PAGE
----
Deconstructing the minds of jurors: Beliefs about DNA evidence and their relation to guilty verdicts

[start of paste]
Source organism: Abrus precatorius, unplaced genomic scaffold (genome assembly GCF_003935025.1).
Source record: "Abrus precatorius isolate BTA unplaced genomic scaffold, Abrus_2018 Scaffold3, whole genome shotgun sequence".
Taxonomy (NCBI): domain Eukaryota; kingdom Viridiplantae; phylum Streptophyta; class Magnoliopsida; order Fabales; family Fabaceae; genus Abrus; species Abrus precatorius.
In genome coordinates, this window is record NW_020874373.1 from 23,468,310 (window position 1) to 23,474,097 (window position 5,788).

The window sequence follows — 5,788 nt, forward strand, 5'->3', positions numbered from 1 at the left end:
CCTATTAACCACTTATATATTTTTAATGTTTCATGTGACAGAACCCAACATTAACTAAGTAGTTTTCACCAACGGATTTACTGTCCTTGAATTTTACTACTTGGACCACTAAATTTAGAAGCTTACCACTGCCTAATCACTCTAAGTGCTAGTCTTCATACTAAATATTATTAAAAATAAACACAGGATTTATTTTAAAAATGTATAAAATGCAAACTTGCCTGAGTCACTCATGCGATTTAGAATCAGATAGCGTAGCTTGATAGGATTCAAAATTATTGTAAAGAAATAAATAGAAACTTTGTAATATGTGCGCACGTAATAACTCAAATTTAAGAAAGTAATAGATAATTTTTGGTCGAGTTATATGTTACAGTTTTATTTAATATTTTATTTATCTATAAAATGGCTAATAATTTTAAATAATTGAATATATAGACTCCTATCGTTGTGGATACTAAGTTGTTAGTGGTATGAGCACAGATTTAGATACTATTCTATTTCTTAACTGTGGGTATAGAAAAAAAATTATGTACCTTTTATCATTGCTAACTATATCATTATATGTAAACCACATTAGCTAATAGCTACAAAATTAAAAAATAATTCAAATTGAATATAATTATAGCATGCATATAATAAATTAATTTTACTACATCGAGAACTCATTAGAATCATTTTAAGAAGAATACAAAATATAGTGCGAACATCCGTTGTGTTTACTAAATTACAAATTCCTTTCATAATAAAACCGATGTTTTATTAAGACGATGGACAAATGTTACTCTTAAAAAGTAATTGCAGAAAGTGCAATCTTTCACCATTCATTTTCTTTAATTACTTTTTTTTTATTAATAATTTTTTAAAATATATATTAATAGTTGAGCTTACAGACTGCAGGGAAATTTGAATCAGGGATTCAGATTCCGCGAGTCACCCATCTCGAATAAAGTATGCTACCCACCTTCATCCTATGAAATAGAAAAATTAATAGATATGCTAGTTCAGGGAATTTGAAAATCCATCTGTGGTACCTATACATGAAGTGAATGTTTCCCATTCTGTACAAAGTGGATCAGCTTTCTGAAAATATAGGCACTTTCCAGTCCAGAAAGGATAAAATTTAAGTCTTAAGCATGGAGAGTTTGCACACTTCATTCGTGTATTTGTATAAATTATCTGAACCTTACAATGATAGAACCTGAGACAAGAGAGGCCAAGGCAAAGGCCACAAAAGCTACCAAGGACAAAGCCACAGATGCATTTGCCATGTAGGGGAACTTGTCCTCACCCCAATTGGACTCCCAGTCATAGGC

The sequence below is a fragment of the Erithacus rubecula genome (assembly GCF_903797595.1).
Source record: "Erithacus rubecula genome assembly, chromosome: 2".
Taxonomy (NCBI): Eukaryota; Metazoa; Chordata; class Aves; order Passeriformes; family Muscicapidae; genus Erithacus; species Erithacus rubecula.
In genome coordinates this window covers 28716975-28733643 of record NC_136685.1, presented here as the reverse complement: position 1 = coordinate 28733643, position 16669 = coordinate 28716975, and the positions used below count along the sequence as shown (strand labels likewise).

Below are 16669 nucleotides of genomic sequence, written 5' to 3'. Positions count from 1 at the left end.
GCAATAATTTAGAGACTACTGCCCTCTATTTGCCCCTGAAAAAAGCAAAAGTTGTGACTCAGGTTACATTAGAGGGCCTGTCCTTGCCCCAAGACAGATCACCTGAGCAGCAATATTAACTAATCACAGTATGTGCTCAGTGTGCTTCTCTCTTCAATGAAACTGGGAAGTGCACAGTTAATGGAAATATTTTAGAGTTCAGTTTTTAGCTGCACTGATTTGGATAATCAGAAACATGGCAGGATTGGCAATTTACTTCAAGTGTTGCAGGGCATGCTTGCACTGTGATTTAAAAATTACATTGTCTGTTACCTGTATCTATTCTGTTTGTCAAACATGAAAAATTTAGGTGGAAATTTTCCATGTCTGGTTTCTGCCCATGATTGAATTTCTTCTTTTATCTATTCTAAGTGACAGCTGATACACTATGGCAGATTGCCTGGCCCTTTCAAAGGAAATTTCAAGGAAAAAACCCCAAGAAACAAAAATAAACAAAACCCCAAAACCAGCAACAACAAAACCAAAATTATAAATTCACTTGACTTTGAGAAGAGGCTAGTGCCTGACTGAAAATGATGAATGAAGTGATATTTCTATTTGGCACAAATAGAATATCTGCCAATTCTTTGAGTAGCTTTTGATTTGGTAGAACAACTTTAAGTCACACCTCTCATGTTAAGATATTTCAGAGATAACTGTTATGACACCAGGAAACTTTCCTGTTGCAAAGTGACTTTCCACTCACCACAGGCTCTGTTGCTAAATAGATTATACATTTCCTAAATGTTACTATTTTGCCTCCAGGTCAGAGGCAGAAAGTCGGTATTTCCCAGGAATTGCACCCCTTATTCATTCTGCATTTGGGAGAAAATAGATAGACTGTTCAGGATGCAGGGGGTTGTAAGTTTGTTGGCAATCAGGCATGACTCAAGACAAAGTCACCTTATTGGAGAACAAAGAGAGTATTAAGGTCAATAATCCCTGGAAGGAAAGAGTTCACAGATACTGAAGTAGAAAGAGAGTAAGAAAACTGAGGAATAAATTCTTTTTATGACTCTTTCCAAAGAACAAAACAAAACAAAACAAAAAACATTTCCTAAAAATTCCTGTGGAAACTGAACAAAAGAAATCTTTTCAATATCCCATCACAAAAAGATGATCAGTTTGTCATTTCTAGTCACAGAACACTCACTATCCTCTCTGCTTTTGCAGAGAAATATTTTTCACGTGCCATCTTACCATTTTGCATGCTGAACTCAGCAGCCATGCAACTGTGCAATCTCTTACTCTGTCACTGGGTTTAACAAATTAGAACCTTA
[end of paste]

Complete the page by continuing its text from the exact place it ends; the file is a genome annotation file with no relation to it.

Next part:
The purpose of this study was to investigate the ways in which juror beliefs and attitudes about Deoxyribonucleic Acid (DNA) evidence impact juror decision making and verdicts. Accordingly, this study utilized a mock jury trial that included a deliberative phase to examine the impact of juror attitudes and beliefs about DNA evidence on juror pre- and post-deliberation verdicts. After reviewing a written trial summary, 91 male and female jury-qualified adults were selected to participate as research jurors on eight 12-person juries and deliberate a criminal case via the Internet. Following deliberations via a private Internet chat room, jurors were then assessed for their beliefs about DNA evidence and the personality variable of authoritarianism. Limitations in data analysis from this initial study led to the decision to conduct a second study. Participants in Study 2 included 72 male and female jury-qualified adults who agreed to take part as research jurors on six 12-person juries and deliberate a criminal case on the Internet. Three regression analyses examined whether beliefs about DNA evidence, authoritarianism, gender, race/ethnicity, and pre-deliberation/no pre-deliberation were significant predictors of post-deliberation verdicts and change in post-deliberation verdicts. No significant predictors of post-deliberation verdict or change in post-deliberation verdict were found. However, additional findings from exploratory direct entry logistic regression analyses revealed that (a) non-Asian jurors who rendered pre-deliberation verdicts were more likely to vote guilty post-deliberation, and (b) married, Catholic, Republican jurors with positive beliefs about DNA evidence were more likely to change their verdict preference post-deliberation. Implications of the present study for tbrensic practice as well as for future research on the effect of jurors' beliefs about DNA evidence on verdict outcomes are discussed.